By Nick Gendler
This has been a year of upheaval in our society. Uncertainty, division and fear have all featured strongly in recent months. I began thinking about this piece just a few days after the EU referendum. At the time I felt confused, angry and worried. In the immediate aftermath of the vote there was an outpouring of hatred, with racist sentiment openly expressed in public. It felt as if the vote had given people permission to unleash their vile views. I have little idea of how the country or my feelings will have changed by the time you read this in late October, but change they almost certainly will.
In Bereshit we read that the universe is created in six days, God rests, and human life in the Garden of Eden begins. Man and woman live innocently until their eyes are opened after Eve, and then Adam, are coaxed into eating from the Tree of Knowledge.
Whether they should have taken the fruit or not is irrelevant. This was a necessary step in our tradition’s story of human development. That we might still be living an idyllic existence in the Garden of Eden is preposterous. The story serves to remind us that from the moment we leave the womb life is a struggle, and it requires us to be resourceful and responsible. Adam and Eve were banished from Eden for refusing to take responsibility for their actions, instead pointing the finger elsewhere to excuse them for disobeying God. The point is emphasised when we read about Cain and Abel. “Am I my brother’s keeper?” snaps the murderer guiltily when God enquires as to Abel’s whereabouts. God’s question is rhetorical, intended to remind Cain that he is responsible for his actions.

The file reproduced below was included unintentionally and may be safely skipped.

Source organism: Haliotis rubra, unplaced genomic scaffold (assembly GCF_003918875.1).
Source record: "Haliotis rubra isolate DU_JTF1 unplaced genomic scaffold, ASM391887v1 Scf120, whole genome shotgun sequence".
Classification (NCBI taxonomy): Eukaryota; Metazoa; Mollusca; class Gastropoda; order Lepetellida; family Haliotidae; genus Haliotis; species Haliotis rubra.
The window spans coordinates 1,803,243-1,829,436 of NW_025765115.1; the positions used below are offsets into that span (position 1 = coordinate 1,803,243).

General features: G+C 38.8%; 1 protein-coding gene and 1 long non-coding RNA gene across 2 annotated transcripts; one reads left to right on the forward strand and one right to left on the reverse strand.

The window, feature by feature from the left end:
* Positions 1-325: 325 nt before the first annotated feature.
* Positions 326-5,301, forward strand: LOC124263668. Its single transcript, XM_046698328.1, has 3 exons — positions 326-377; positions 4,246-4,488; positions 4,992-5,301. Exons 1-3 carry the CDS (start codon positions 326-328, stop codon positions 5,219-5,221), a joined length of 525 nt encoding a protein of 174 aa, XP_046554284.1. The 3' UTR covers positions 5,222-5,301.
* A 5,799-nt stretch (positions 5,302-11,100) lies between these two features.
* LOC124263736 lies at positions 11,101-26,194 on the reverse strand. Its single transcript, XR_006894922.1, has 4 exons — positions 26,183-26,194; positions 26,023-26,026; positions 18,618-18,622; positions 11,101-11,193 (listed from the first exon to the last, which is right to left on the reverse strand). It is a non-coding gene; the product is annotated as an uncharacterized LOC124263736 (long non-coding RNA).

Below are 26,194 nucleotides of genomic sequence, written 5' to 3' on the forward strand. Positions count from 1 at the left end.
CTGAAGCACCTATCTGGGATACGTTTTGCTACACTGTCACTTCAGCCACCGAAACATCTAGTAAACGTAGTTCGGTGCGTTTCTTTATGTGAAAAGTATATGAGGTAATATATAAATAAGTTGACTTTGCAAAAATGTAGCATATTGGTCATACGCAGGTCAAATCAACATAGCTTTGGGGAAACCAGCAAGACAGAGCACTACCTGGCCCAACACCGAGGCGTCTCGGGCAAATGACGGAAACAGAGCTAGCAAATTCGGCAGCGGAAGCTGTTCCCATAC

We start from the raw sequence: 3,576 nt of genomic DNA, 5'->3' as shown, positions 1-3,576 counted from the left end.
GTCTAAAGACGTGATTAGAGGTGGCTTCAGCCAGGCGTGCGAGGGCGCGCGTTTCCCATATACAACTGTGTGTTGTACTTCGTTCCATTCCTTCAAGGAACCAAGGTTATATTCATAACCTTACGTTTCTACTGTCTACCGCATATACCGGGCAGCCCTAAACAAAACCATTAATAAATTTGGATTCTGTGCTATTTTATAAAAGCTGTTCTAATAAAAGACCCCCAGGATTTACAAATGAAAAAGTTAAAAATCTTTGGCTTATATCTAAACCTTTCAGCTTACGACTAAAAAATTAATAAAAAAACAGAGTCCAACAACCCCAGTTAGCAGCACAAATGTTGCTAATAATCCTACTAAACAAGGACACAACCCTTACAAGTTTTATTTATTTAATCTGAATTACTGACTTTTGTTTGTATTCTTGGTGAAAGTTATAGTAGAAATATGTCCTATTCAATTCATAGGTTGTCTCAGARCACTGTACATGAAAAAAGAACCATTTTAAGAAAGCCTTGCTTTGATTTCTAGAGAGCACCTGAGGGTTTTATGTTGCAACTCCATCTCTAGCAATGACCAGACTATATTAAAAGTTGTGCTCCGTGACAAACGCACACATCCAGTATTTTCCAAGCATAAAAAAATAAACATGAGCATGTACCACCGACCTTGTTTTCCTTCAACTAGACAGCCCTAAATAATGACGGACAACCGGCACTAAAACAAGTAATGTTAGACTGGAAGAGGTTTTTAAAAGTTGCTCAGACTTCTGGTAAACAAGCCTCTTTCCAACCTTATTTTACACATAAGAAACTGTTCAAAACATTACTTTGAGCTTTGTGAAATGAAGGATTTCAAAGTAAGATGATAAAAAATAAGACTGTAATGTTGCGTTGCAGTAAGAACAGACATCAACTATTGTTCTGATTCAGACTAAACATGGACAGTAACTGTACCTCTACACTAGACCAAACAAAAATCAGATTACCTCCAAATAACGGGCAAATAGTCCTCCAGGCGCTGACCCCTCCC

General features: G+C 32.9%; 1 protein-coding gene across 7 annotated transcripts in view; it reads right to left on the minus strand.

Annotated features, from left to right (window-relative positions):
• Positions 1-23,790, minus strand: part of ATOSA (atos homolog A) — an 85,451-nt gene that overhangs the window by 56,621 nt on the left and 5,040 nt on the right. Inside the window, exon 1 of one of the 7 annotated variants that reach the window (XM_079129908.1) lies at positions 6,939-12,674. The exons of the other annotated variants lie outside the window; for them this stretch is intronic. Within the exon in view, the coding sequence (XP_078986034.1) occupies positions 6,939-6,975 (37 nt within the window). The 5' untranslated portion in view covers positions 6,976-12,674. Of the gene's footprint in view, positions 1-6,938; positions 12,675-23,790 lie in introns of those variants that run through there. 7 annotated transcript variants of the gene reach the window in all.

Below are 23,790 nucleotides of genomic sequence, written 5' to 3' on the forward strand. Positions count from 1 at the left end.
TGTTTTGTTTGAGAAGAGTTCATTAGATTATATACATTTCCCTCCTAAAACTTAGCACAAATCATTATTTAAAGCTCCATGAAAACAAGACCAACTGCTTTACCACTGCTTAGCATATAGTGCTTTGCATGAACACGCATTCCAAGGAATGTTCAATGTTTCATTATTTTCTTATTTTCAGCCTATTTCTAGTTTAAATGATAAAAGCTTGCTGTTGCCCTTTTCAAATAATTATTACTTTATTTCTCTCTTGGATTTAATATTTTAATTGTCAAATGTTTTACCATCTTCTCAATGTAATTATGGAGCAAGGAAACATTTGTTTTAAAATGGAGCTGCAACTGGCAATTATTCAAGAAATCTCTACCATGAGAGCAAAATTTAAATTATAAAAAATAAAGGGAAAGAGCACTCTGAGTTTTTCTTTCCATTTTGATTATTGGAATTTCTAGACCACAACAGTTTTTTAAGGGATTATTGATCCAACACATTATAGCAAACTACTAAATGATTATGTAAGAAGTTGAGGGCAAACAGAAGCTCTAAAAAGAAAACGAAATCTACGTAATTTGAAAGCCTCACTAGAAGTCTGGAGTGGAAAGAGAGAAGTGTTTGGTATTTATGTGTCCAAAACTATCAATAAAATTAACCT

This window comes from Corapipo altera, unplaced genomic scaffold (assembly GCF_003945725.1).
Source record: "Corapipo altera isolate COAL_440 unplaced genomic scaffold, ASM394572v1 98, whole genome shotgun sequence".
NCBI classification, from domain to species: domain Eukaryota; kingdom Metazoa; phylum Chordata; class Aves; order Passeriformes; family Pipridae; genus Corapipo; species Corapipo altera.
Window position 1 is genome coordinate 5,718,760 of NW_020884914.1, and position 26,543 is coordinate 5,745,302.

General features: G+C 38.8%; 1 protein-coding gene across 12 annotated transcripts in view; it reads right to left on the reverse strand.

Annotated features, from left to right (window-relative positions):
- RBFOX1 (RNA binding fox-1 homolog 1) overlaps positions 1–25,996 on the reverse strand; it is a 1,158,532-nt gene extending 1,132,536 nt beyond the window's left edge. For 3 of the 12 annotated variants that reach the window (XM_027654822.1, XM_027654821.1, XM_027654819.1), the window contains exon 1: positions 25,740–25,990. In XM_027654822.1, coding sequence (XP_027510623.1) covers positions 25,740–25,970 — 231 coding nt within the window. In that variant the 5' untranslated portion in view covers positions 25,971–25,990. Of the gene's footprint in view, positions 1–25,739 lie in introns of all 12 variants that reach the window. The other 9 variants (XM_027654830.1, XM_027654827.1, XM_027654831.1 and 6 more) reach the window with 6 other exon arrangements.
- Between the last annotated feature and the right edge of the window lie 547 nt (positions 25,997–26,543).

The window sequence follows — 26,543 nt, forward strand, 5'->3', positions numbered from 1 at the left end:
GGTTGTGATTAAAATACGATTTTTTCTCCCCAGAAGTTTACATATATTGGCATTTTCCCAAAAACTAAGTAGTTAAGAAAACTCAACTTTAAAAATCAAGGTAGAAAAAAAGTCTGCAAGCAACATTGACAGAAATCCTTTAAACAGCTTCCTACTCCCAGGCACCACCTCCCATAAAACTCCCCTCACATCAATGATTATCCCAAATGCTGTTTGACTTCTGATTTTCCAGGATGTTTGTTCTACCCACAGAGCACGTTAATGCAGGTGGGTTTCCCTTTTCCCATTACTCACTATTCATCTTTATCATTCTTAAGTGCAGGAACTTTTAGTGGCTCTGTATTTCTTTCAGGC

That we will make bad, perhaps even fatal decisions, that we may not know the consequences of our actions, that sometimes we must make decisions with only partial information are all set out here at the very beginning of our collective narrative. Bereshit sets up our world for us with these universal truths of unpredictability. As the well-known aphorism has it, the only constant in life is change.
The beauty in all this is that this challenging notion of perpetual, unpredictable change is delivered to us within a context of something that is utterly predictable. The annual cycle of the Torah offers us an anchor, something we can rely upon and hold fast to.
And it is because life is so unpredictable, so ever-changing, that the Torah cycle is so powerfully valuable. If we can rely on anything it is that for the duration of our lives, for as long as our people can remember, and no doubt, for as far into the future as we can imagine, we will be returning to Bereshit each year, as soon as we finish the last portion of Devarim.
In the Torah we have something solid upon which we can rely, something that forms a secure foundation for our lives that are otherwise destined to contend with flux.
Nick Gendler is Co-Chair of Masorti Judaism and a member of New North London Synagogue.